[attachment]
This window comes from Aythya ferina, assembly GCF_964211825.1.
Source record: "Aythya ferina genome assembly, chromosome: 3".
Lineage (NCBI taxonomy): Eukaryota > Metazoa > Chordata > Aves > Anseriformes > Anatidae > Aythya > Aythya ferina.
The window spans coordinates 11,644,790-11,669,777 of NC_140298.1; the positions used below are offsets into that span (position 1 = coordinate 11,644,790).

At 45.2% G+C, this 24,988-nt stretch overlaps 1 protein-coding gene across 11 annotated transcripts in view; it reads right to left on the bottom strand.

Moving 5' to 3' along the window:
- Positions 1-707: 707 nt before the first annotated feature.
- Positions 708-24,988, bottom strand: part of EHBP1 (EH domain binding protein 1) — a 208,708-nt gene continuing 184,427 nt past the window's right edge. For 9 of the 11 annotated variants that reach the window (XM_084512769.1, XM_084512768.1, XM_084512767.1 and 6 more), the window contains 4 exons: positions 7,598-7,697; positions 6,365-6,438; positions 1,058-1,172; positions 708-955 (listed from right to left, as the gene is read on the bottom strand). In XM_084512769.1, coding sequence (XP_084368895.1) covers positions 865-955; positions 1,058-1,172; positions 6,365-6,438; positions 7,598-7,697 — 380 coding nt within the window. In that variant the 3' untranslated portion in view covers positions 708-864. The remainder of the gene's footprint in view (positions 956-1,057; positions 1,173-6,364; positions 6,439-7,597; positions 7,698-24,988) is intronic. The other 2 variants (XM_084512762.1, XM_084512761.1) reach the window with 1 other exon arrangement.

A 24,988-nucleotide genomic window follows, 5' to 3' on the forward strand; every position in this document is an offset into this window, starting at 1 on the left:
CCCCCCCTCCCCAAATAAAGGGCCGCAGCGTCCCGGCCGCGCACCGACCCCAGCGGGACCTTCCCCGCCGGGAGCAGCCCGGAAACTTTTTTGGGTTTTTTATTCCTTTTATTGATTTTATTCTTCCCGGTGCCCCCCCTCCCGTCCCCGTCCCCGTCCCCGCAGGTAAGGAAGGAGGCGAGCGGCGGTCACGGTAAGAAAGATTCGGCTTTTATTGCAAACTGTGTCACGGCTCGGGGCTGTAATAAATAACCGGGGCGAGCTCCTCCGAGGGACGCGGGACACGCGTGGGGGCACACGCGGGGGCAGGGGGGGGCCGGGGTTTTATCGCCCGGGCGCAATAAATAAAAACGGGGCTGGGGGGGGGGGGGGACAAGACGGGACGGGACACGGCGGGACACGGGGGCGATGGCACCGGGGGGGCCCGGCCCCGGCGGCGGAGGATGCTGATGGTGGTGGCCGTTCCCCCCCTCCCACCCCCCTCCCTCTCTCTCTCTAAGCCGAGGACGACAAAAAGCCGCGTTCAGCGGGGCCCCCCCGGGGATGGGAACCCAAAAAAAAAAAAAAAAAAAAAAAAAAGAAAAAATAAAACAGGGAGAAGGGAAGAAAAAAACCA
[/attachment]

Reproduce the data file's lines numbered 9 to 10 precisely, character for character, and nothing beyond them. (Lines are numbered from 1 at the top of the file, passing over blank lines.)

A 24,988-nucleotide genomic window follows, 5' to 3' on the forward strand; every position in this document is an offset into this window, starting at 1 on the left:
CCCCCCCTCCCCAAATAAAGGGCCGCAGCGTCCCGGCCGCGCACCGACCCCAGCGGGACCTTCCCCGCCGGGAGCAGCCCGGAAACTTTTTTGGGTTTTTTATTCCTTTTATTGATTTTATTCTTCCCGGTGCCCCCCCTCCCGTCCCCGTCCCCGTCCCCGCAGGTAAGGAAGGAGGCGAGCGGCGGTCACGGTAAGAAAGATTCGGCTTTTATTGCAAACTGTGTCACGGCTCGGGGCTGTAATAAATAACCGGGGCGAGCTCCTCCGAGGGACGCGGGACACGCGTGGGGGCACACGCGGGGGCAGGGGGGGGCCGGGGTTTTATCGCCCGGGCGCAATAAATAAAAACGGGGCTGGGGGGGGGGGGGGACAAGACGGGACGGGACACGGCGGGACACGGGGGCGATGGCACCGGGGGGGCCCGGCCCCGGCGGCGGAGGATGCTGATGGTGGTGGCCGTTCCCCCCCTCCCACCCCCCTCCCTCTCTCTCTCTAAGCCGAGGACGACAAAAAGCCGCGTTCAGCGGGGCCCCCCCGGGGATGGGAACCCAAAAAAAAAAAAAAAAAAAAAAAAAAGAAAAAATAAAACAGGGAGAAGGGAAGAAAAAAACCA